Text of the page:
What's Draining Your Wallet? The Real Cost of Credit Card Cash Advances
Published: December 16, 2008
Americans have come to rely on their credit cards as both a form of payment for purchases and a flexible way to borrow cash. The total amount of credit card debt is approaching a trillion dollars. Credit cards are a key source of revenue for financial institutions and usually among the most profitable loan products available today.
Credit card pricing has become highly complex and increasingly difficult for borrowers to follow. Credit card issuers at one time charged a single fixed interest rate to all customers and now charge individual customers several different varying interest rates at once, some of which expire after a short time period, and some rates suddenly changing to “penalty rates” under certain conditions. The number and importance of fees charged to consumers has also grown dramatically.
While there has been significant public discussion of certain hidden fees that are common on credit cards, manipulating how consumers’ payments are allocated towards a borrower’s balance is another hidden charge that can impose significant costs on the borrower without their knowledge. Borrowers can have balances on the same card at several different rates at once such as a purchase balance, a temporary promotional – or “teaser” – balance and a high-rate cash advance balance. By putting all of the payment toward the lowest rate balance (typically the purchase balance or teaser balance), issuers can in effect substantially raise the interest rates paid by borrowers.
This report demonstrates that this ordering of payments or “payment allocation” policy can be both expensive and confusing for credit card customers who, as a group, have little knowledge of the mechanics or cost. The data analyzed in this report shows that allocating payments to the lowest rate first is harmful to borrowers, highly deceptive, and inconsistent with risk-based pricing. More specifically the study finds the system is stacked against borrowers in the following ways:
- Payment allocation forces borrowers to pay the highest prices, as much as 7 percentage points higher. By paying the lower-cost purchase balance first, payment allocation increases the borrower’s other balances and effectively raises the total interest paid by the borrower. As a result of payment allocation abuses, some borrowers with credit card debt pay as much as $700 extra each year.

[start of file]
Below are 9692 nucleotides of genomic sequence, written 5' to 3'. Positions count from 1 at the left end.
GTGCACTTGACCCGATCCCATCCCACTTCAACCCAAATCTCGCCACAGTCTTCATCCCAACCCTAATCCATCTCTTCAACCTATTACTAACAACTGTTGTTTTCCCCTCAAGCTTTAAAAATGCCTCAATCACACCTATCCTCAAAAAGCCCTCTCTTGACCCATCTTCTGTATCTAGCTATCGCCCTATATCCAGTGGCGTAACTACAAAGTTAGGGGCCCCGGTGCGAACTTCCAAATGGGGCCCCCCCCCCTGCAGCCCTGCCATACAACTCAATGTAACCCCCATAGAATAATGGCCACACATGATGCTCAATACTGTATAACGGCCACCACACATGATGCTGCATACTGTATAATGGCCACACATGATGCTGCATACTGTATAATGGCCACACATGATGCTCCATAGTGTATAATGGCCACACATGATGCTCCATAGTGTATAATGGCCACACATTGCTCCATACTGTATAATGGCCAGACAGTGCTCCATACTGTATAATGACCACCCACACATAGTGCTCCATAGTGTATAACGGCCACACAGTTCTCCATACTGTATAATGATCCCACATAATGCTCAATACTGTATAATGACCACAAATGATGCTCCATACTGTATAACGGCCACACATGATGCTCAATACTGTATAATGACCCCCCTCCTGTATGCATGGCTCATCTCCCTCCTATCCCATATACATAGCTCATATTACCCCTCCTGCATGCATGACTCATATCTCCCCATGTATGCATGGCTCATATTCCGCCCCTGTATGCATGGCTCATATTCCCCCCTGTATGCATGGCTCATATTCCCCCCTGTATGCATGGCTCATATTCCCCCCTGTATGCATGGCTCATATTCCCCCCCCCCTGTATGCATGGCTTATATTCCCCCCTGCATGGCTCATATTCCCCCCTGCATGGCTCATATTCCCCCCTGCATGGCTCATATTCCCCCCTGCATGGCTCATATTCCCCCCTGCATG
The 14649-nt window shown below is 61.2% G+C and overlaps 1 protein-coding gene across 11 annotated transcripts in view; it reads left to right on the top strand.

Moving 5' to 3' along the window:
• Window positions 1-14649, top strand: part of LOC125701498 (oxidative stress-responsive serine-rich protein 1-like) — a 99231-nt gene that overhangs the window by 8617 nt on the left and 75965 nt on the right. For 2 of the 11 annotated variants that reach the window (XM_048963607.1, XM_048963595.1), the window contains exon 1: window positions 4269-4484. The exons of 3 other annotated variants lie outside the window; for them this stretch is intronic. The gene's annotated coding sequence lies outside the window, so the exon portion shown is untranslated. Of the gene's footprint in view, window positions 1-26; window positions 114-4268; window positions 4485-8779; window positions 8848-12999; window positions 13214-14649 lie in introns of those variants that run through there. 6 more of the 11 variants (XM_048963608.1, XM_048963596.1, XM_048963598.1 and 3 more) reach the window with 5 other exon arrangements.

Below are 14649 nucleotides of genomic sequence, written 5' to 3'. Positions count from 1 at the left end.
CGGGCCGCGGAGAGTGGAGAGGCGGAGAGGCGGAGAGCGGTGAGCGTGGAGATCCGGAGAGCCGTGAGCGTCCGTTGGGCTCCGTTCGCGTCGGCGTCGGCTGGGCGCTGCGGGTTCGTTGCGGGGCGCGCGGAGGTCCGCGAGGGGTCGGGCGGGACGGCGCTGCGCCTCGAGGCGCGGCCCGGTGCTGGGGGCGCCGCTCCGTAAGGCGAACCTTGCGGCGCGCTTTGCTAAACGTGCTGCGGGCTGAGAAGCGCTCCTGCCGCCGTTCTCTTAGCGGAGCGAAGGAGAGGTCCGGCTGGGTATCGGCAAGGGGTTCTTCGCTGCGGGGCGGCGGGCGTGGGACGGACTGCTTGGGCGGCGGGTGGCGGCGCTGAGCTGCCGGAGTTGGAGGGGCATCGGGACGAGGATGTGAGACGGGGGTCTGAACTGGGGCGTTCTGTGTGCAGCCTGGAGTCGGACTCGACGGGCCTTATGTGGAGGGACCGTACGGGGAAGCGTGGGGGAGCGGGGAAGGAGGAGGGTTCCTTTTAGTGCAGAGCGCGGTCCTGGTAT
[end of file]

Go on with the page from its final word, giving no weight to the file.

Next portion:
- Customers are unaware of the significance and impact of these hidden charges. Only 3% of borrowers surveyed have the knowledge and capacity to evaluate credit card companies’ payment allocation policies.
- Payment allocation distorts risk-based pricing. When all measures of risk are taken into account, our analysis reveals the opposite of risk-based pricing. Lower risk customers pay significantly higher interest rates compared to high-risk borrowers.
It is understandable that credit card issuers may sometimes need to raise prices to manage risk. However, when they do, their approach should be transparent and should allow markets to remain efficient. Manipulating where payments are allocated amounts to hidden and deceptive pricing that penalizes lower-risk borrowers and only exists because it is not understood by borrowers.
Due to a borrower’s general lack of knowledge and the complexity of payment allocation policy’s impact, disclosure is an inadequate solution. Proposed regulations under consideration by federal financial regulators would prohibit the use of the lowest rate first method, which is the most costly to consumers. By requiring issuers to choose among three other allocation options, the proposal represents a potential improvement that would take less advantage of consumers and improve risk-based pricing. However, the concept of consumer choice is meaningless because the evidence strongly indicates that people do not have the information or understanding necessary to choose among issuers with different policies, if major issuers do in fact vary in payment policy in the future. Therefore the optimal public policy would select a single policy and make it uniform throughout the industry. Specifically paying the highest rate first is the optimal policy since it saves consumers the most money and is the most consistent with risk-based pricing.